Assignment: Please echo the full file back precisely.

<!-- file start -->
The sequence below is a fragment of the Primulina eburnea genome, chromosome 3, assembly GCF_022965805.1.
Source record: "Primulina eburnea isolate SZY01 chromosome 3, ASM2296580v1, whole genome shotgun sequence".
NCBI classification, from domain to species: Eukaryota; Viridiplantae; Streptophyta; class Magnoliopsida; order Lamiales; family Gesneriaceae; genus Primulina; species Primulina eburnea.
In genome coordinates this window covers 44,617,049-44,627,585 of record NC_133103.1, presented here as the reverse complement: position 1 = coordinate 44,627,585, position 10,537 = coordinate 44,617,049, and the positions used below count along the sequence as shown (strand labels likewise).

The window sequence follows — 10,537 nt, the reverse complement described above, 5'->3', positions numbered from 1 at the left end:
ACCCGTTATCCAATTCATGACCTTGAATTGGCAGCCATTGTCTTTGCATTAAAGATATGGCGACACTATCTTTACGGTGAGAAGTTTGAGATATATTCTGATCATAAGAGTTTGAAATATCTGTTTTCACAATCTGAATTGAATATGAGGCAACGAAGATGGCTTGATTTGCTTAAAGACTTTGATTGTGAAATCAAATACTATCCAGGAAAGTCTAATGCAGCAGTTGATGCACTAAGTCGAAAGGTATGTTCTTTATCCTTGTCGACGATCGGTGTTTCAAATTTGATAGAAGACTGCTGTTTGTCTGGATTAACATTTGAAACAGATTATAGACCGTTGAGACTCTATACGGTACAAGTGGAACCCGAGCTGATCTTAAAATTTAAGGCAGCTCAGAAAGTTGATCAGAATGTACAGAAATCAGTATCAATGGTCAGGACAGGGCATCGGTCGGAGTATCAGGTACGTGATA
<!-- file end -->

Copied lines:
The sequence below is a fragment of the Primulina eburnea genome, chromosome 3, assembly GCF_022965805.1.
Source record: "Primulina eburnea isolate SZY01 chromosome 3, ASM2296580v1, whole genome shotgun sequence".
NCBI classification, from domain to species: Eukaryota; Viridiplantae; Streptophyta; class Magnoliopsida; order Lamiales; family Gesneriaceae; genus Primulina; species Primulina eburnea.
In genome coordinates this window covers 44,617,049-44,627,585 of record NC_133103.1, presented here as the reverse complement: position 1 = coordinate 44,627,585, position 10,537 = coordinate 44,617,049, and the positions used below count along the sequence as shown (strand labels likewise).

The window sequence follows — 10,537 nt, the reverse complement described above, 5'->3', positions numbered from 1 at the left end:
ACCCGTTATCCAATTCATGACCTTGAATTGGCAGCCATTGTCTTTGCATTAAAGATATGGCGACACTATCTTTACGGTGAGAAGTTTGAGATATATTCTGATCATAAGAGTTTGAAATATCTGTTTTCACAATCTGAATTGAATATGAGGCAACGAAGATGGCTTGATTTGCTTAAAGACTTTGATTGTGAAATCAAATACTATCCAGGAAAGTCTAATGCAGCAGTTGATGCACTAAGTCGAAAGGTATGTTCTTTATCCTTGTCGACGATCGGTGTTTCAAATTTGATAGAAGACTGCTGTTTGTCTGGATTAACATTTGAAACAGATTATAGACCGTTGAGACTCTATACGGTACAAGTGGAACCCGAGCTGATCTTAAAATTTAAGGCAGCTCAGAAAGTTGATCAGAATGTACAGAAATCAGTATCAATGGTCAGGACAGGGCATCGGTCGGAGTATCAGGTACGTGATA